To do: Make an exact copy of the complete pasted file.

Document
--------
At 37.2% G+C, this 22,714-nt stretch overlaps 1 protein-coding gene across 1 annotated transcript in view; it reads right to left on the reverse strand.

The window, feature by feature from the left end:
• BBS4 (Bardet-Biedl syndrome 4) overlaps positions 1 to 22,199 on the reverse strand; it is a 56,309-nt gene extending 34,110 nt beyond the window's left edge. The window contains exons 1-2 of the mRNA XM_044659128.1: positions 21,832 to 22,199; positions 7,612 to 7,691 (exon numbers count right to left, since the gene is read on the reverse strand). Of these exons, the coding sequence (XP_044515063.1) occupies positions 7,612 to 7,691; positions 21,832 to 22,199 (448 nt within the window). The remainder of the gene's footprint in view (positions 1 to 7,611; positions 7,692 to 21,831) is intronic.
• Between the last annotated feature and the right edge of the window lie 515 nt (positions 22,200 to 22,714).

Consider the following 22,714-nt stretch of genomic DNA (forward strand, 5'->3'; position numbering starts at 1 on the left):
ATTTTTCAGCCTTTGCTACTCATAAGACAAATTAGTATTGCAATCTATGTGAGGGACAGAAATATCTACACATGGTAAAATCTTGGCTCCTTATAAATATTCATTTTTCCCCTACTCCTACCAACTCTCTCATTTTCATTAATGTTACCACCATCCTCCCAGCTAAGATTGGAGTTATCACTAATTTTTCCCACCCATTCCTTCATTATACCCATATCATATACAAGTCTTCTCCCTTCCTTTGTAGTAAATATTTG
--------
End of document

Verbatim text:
At 37.2% G+C, this 22,714-nt stretch overlaps 1 protein-coding gene across 1 annotated transcript in view; it reads right to left on the reverse strand.

The window, feature by feature from the left end:
• BBS4 (Bardet-Biedl syndrome 4) overlaps positions 1 to 22,199 on the reverse strand; it is a 56,309-nt gene extending 34,110 nt beyond the window's left edge. The window contains exons 1-2 of the mRNA XM_044659128.1: positions 21,832 to 22,199; positions 7,612 to 7,691 (exon numbers count right to left, since the gene is read on the reverse strand). Of these exons, the coding sequence (XP_044515063.1) occupies positions 7,612 to 7,691; positions 21,832 to 22,199 (448 nt within the window). The remainder of the gene's footprint in view (positions 1 to 7,611; positions 7,692 to 21,831) is intronic.
• Between the last annotated feature and the right edge of the window lie 515 nt (positions 22,200 to 22,714).

Consider the following 22,714-nt stretch of genomic DNA (forward strand, 5'->3'; position numbering starts at 1 on the left):
ATTTTTCAGCCTTTGCTACTCATAAGACAAATTAGTATTGCAATCTATGTGAGGGACAGAAATATCTACACATGGTAAAATCTTGGCTCCTTATAAATATTCATTTTTCCCCTACTCCTACCAACTCTCTCATTTTCATTAATGTTACCACCATCCTCCCAGCTAAGATTGGAGTTATCACTAATTTTTCCCACCCATTCCTTCATTATACCCATATCATATACAAGTCTTCTCCCTTCCTTTGTAGTAAATATTTG